Democracy at the Point of Bayonets (Paperback)Mark Peceny (author)
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No country has worked harder to coerce others to adopt liberal institutions than the United States. This book examines the promotion of democracy during U.S. military interventions in the twentieth century, showing it to be one of the central ways in which the United States attempts to reconcile the potential contradictions involved in being a liberal great power.
Examining interventions from the Spanish-American War through recent actions in Bosnia, Mark Peceny shows how the United States has encouraged the institution of free elections and other liberal reforms--often at the point of bayonets. Peceny applies statistical analysis to ninety-three cases of intervention and presents six case studies: Cuba and the Philippines after the Spanish-American War, Vietnam during the Kennedy administration, El Salvador during Reagan's first term, and Clinton's interventions in Haiti and Bosnia.
By forging a synthesis of realist and domestic liberal approaches, Peceny illuminates the roles that both security concerns and liberal values play in the formulation and implementation of foreign policy. He shows how presidents often initially choose proliberalization policies to serve U.S. security interests and how Congress exerts pressure when presidents fail to take the initiative. Under these circumstances, he shows, presidents use the promotion of democracy to build domestic political consensus and to legitimize interventions.
Although the United States has failed to promote democracy in most interventions, Peceny demonstrates that it has often had a profound and positive impact on the democratization of target states. His study offers new insight into the relationship between American power, the promotion of democracy, and prospects for the liberal peace in the decades to come.
Publisher: Pennsylvania State University Press
Number of pages: 272
Weight: 454 g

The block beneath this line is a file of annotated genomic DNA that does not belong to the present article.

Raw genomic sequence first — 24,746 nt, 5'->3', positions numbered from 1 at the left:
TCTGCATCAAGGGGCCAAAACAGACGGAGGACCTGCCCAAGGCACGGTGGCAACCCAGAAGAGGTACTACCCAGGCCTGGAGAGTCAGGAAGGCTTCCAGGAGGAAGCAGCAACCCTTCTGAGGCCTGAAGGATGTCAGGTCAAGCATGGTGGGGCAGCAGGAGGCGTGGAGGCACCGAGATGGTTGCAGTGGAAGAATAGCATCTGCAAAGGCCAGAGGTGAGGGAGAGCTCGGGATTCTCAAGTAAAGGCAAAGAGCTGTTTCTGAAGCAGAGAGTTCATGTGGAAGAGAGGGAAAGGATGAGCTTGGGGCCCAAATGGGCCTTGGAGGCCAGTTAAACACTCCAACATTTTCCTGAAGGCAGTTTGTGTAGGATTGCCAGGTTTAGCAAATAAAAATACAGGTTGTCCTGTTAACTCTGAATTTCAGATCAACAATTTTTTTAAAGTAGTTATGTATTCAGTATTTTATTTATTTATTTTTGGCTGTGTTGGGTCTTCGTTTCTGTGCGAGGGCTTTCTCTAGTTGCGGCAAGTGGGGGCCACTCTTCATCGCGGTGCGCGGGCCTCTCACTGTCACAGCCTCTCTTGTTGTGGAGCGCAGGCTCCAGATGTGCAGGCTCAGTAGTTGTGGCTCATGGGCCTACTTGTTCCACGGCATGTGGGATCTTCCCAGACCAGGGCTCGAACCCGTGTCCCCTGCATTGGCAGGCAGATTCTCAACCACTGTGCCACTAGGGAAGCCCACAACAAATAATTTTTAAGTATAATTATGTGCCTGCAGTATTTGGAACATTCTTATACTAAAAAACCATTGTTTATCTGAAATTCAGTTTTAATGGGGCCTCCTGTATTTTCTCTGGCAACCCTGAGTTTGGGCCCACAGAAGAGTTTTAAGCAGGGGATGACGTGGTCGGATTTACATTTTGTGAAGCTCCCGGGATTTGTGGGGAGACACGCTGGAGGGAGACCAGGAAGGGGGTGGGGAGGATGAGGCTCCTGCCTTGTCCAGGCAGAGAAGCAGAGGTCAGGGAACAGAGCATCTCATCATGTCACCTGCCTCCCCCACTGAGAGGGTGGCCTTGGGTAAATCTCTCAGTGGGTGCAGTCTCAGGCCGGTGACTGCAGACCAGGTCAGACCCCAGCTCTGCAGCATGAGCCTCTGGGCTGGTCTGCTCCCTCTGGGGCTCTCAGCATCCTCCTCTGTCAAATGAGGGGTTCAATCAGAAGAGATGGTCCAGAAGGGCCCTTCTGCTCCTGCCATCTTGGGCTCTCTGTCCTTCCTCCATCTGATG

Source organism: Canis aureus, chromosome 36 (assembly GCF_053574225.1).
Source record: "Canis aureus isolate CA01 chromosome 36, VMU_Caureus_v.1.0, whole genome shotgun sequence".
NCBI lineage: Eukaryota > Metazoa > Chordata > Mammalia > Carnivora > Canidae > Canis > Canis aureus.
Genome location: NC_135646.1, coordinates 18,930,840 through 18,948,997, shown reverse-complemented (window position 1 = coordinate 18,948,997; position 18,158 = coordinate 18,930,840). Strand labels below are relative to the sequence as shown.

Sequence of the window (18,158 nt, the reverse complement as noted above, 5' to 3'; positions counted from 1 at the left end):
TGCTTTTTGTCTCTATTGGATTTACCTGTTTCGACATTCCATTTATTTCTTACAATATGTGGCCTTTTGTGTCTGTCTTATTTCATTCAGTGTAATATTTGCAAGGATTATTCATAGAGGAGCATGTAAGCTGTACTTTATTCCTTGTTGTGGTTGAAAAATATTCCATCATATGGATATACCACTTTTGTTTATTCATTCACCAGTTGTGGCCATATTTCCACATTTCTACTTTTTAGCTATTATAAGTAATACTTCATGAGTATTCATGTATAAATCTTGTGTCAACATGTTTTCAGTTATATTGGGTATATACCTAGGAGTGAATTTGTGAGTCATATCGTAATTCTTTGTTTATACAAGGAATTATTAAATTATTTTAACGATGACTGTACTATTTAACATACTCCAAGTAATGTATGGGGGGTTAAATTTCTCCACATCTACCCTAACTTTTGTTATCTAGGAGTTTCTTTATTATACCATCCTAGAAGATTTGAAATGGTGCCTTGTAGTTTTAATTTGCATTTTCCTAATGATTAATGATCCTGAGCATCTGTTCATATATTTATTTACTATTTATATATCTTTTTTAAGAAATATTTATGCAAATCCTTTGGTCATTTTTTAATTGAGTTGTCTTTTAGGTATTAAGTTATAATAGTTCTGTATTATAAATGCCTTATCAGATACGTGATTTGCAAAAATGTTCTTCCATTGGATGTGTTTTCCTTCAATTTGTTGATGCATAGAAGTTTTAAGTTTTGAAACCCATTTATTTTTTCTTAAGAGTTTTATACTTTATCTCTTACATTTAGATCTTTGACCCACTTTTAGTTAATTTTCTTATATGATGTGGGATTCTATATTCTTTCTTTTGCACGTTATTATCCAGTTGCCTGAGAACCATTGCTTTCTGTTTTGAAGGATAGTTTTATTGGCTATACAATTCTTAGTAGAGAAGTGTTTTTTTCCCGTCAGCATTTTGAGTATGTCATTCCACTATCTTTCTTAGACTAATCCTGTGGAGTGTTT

Dimensions: 229 x 152 x 19 mm
"Peceny offers us a well-researched, insightful, and systematic analysis of the curiously mixed motives behind U.S. military interventions in Latin America. Security concerns have been foremost, but liberal ideals have also been crucial in legitimating interventions and in shaping whatever good sometimes came out of them."
--Yale H. Ferguson, Rutgers University
"Mark Peceny's book is a welcome contribution to a rather muddy and inconclusive field of inquiry. Peceny's undertaking is enormously ambitious and wide ranging. . . . He thus restricts the method of democracy promotion to the use of force, and is not concerned with other, 'softer, ' commonly employed techniques, such as assistance programs or even economic sanctions. Limiting the universe in such a way permits rigorous statistical analysis, which, combined with carefully selected, in-depth case studies, sheds considerable light on the dynamics of such interventions."
--Michael Shifter, Latin American Politics and Society
"The book is clearly written and well organized. By combining both quantitative analysis and case studies, Peceny presents the strengths that each approach can offer. The two quantitative chapters report robust findings of multivariate analysis, and the case studies and footnotes provide a wealth of detailed information. . . . I highly recommend this work to scholars and to advanced undergraduate and graduate students interested in U.S. military intervention and democratization."
--Mi Yung Yoon, American Political Science Review (APSR)
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